Intervene vs Famish - What's the difference?
As verbs the difference between intervene and famish
is that intervene
is (ambitransitive) to come between, or to be between, persons or things while famish
is (obsolete|transitive) to starve (to death); to kill or destroy with hunger.
Other Comparisons: What's the difference?
(ambitransitive) To come between, or to be between, persons or things.
* De Quincey
- The Mediterranean intervenes between Europe and Africa.
To occur, fall, or come between, points of time, or events; as, an instant intervened between the flash and the report; nothing intervened (i.e. between the intention and the execution) to prevent the undertaking.
To interpose; as, to intervene to settle a quarrel; get involved, so as to alter or hinder an action
(legal) In a suit to which one has not been made a party, to put forward a defense of one's interest in the subject matter.
- self-sown woodlands of birch, alder, etc., intervening the different estates
(obsolete) To starve (to death); to kill or destroy with hunger.
*:Even so did Corellius Rufus, another grave senator, by the relation of Plinius Secundus, Epist. lib.1, epist.12 , famish himself to death […].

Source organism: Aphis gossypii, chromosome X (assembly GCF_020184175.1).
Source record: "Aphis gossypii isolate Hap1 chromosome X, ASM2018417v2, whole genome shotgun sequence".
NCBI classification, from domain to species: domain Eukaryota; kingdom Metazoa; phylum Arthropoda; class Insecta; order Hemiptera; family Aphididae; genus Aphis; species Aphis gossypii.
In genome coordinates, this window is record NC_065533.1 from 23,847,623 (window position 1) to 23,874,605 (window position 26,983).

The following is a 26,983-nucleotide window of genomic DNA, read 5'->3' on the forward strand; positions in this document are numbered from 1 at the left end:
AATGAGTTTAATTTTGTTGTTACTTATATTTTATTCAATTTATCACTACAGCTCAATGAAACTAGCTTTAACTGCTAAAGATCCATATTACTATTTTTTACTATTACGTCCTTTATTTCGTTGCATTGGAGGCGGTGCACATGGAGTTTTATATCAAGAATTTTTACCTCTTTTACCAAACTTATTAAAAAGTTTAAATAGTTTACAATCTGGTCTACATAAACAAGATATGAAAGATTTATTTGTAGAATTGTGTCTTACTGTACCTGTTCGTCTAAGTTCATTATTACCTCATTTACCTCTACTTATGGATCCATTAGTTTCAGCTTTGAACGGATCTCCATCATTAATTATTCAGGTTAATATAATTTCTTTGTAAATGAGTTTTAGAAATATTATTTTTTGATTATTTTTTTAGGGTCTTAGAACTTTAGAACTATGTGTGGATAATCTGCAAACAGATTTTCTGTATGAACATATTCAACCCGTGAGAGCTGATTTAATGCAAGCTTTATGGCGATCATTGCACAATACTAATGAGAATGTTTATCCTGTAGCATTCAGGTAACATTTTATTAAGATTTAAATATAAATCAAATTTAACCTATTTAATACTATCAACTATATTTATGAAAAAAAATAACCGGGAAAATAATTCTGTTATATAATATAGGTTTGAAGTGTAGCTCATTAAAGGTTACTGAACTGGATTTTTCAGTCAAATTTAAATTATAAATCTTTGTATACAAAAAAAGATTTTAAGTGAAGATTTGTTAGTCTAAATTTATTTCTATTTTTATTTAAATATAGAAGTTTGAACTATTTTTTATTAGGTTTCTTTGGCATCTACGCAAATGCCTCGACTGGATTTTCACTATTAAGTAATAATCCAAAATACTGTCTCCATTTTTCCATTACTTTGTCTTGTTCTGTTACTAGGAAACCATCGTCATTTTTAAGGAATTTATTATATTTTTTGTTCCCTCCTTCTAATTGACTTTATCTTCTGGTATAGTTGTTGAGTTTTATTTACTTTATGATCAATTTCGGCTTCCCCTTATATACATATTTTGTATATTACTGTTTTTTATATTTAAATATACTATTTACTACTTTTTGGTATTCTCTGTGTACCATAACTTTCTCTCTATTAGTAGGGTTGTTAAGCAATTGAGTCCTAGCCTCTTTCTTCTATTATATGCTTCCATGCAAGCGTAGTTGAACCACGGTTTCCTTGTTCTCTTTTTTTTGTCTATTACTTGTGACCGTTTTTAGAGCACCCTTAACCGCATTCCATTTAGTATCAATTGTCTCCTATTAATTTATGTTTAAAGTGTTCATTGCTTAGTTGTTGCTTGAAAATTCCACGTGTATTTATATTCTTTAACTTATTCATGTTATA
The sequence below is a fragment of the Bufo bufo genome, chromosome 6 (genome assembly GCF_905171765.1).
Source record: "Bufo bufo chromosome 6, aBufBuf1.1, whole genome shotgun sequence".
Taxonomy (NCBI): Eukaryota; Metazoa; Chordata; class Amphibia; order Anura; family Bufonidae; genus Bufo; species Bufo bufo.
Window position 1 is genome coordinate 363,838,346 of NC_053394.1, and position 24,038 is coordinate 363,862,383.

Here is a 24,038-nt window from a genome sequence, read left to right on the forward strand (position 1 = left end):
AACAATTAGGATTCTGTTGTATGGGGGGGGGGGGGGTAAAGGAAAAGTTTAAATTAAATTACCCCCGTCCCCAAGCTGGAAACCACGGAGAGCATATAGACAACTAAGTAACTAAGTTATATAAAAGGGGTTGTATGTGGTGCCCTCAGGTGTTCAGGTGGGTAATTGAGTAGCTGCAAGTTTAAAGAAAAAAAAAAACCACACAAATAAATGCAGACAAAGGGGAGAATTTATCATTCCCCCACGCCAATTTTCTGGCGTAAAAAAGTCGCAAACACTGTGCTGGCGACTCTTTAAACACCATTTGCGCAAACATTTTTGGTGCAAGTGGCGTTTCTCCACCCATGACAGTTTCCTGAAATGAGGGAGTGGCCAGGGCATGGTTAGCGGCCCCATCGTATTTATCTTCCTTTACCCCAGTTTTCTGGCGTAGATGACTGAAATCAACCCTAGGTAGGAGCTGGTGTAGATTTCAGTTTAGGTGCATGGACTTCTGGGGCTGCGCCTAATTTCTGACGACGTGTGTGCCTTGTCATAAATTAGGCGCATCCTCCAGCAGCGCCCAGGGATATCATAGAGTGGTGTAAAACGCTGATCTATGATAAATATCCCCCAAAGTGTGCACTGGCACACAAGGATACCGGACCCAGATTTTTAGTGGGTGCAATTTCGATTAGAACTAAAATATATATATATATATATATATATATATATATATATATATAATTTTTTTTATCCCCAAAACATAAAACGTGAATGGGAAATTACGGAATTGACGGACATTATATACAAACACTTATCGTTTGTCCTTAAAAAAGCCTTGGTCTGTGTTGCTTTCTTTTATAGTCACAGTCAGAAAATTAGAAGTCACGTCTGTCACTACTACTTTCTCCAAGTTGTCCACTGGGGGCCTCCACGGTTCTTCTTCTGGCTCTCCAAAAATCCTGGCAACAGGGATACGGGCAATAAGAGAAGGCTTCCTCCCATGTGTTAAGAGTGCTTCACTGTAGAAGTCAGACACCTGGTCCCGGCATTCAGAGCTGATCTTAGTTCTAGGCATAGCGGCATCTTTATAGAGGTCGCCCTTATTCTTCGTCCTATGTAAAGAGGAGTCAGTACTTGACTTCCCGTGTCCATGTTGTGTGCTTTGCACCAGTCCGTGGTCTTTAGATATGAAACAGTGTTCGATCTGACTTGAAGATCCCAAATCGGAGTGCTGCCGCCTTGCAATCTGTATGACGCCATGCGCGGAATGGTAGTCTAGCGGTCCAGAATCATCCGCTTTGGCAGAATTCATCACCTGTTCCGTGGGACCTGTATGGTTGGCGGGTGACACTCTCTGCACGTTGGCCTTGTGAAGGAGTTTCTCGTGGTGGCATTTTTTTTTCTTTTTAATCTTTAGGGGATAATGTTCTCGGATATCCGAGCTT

To exhaust the strength or endurance of, by hunger; to distress with hunger.
:*And when all the land of Egypt was famished , the people cried to Pharaoh for bread. -- Gen. xli. 55.
:*The pains of famished Tantalus he'll feel. --Dryden.
To kill, or to cause to suffer extremity, by deprivation or denial of anything necessary.
:*And famish him of breath, if not of bread. -- Milton.
To force or constrain by famine.
:*He had famished Paris into a surrender. -- Burke.
To die of hunger; to starve.
To suffer extreme hunger or thirst, so as to be exhausted in strength, or to come near to perish.
:*You are all resolved rather to die than to famish ? -- Shakespeare
To suffer extremity from deprivation of anything essential or necessary.
:*The Lord will not suffer the soul of the righteous to famish . -- Prov. x. 3.